With the recent conclusion of the APEC Summit, the cost-benefits of hosting it here in the Philippines are now being weighed.
The usual naysayers are bashing the activity as useless grandstanding to the tune of P26 billion of taxpayers’ money. Some sectors are making a call for an audit on how the money was spent.
Local business leaders, on the other hand, have expressed confidence on the positive impact that hosting the regional meeting would have on the country and its economy.
Here are some of the upbeat views, expressed a few days before the conference began, as reported by Rappler.com.
From Guillermo Luz, Co-Chair, National Competitive Council
“The Philippines will be the world’s biggest stage for one week. APEC summit is a good networking event. If I take a look at the level of interest, over thousands of those who registered or 85% of them are from overseas.”
“They represent all 20 other member economies…. Many of them are first-timers here. I see large delegations from certain economies, like China, the US. We also have respectable size group from ASEAN (Association of Southeast Asian Nations), so I’d like to think there is interest in finding out what’s going on in the Philippines.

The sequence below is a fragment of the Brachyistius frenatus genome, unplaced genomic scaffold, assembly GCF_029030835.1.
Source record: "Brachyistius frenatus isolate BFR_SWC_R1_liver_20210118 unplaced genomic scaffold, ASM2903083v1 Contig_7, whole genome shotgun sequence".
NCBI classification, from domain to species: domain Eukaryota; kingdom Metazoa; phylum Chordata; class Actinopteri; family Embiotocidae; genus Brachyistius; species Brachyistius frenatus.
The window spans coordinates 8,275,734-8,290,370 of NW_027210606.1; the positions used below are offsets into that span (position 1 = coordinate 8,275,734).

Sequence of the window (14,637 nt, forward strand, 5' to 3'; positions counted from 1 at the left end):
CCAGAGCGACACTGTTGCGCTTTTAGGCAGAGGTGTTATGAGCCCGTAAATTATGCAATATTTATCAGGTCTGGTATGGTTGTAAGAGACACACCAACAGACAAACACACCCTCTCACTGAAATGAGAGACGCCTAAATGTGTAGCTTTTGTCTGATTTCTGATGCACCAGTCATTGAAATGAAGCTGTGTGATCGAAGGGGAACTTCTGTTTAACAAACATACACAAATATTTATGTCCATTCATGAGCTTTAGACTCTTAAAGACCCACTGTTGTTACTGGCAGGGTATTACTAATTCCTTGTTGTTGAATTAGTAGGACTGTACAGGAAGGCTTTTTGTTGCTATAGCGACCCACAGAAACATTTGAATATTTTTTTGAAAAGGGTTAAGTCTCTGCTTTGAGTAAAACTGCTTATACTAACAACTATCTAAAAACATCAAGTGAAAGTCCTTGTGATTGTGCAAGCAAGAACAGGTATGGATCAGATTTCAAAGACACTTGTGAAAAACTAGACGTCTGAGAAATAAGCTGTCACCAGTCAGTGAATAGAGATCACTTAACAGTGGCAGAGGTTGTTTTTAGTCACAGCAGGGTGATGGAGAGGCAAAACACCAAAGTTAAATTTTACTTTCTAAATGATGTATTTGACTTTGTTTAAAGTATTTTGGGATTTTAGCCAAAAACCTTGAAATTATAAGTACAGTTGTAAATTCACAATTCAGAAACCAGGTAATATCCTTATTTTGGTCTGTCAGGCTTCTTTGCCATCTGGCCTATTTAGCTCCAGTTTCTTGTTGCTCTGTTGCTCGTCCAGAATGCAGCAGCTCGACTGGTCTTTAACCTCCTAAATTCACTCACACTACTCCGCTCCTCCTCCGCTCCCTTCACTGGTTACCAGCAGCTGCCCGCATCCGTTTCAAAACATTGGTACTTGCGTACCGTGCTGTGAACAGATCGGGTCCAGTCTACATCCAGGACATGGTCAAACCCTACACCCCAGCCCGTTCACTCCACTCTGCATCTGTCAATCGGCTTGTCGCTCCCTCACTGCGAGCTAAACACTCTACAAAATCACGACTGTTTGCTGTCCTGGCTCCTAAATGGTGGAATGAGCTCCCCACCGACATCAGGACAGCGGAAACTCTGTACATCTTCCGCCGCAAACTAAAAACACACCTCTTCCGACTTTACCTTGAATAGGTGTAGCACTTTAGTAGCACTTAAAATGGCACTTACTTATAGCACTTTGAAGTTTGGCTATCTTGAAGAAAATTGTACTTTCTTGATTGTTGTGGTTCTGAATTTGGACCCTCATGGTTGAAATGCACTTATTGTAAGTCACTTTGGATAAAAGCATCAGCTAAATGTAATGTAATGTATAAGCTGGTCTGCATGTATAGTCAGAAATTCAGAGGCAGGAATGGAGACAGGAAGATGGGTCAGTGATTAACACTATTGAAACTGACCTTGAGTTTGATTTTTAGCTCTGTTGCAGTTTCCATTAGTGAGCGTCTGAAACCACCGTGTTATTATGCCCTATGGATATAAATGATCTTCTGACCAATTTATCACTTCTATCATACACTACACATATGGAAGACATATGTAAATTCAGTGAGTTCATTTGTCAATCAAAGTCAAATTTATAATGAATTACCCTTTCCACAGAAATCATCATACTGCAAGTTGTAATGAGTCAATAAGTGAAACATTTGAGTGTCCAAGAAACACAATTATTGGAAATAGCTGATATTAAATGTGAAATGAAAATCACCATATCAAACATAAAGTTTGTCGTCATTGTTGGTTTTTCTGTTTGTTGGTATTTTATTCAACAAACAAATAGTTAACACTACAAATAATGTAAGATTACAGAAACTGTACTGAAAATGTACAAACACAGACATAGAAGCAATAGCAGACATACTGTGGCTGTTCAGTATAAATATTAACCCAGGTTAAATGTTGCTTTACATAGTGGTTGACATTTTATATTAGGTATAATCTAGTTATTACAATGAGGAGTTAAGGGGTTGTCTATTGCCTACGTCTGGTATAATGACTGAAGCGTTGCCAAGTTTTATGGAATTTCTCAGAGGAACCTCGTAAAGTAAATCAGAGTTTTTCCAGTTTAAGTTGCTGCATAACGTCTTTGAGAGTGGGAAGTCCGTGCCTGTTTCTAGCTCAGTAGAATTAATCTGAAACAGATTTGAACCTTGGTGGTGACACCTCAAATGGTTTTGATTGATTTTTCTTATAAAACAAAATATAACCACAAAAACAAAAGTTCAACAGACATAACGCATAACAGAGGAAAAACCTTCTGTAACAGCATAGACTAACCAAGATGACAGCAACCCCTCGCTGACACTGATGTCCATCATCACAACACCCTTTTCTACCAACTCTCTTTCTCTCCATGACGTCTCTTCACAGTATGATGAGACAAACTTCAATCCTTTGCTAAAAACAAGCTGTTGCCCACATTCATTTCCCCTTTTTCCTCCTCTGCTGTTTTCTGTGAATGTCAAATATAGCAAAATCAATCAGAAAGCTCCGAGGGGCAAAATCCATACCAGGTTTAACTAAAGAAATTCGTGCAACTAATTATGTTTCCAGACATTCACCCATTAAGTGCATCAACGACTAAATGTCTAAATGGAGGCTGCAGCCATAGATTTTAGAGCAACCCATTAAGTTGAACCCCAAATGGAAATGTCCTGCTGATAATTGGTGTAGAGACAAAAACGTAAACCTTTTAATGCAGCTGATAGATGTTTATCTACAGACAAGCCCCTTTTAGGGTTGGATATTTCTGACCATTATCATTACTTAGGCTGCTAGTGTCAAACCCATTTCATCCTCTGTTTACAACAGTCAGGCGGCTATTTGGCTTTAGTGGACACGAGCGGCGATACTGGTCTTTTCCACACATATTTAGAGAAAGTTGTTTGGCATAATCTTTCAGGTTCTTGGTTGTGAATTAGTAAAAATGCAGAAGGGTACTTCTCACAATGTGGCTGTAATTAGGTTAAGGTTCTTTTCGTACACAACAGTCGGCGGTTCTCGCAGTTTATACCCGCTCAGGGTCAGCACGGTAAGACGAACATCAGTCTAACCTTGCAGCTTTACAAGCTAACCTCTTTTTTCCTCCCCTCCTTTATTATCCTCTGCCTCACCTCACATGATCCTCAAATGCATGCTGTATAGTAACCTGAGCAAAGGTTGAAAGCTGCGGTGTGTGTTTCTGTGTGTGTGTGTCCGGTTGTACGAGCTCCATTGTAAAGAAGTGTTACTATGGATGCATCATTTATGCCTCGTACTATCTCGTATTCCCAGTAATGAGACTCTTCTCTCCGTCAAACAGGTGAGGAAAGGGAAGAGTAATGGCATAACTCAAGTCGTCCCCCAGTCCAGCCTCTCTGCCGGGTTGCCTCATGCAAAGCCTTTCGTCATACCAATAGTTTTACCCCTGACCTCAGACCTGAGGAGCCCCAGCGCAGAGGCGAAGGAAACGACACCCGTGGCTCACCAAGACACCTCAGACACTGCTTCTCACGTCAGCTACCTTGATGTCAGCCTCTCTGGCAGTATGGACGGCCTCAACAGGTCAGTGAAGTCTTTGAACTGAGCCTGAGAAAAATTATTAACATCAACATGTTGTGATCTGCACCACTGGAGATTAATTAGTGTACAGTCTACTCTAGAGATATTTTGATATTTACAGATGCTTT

In the weeks leading up to the high-profile economic leaders’ meeting on November 18 to 19, the Philippines has initiated to make the region bike-friendly, scale up disaster preparedness, and help MSMEs secure links to global value chain, among others.”
“It’s just a great exchange of ideas between ministers and CEOs. I think it’s rare to see that happen in an almost informal atmosphere. We discuss heavy topics but not in presentations, long scripts, or memos read to each other. It’s just a good conversation we found of great value,”
From Jaime Zobel de Ayala, Chairman and CEO, Ayala Corporation
‘The importance of APEC is learning from each other…on bringing down tariffs, making sure that things won’t get in the way when it comes to facilitating free flow of goods. Everybody wants to strive for a higher growth agenda. That dialogue is alive and kicking.”
“What APEC and ABAC are trying to do is set a tone for inclusive growth wherein an average entrepreneur will have the confidence to compete in a bigger market than its local boundaries.”
From Tony Tan Caktiong, Jolibee founder and chairman
“Over the last many years, we are in the news about being the darling of investments. The Philippines is growing; this is why there are many first-timers visiting the country. CEOs are looking for opportunities and investments, and hopefully, the Philippines will now be one of their places.”
Photo: Guillermo Luz, from www.competitive.org.ph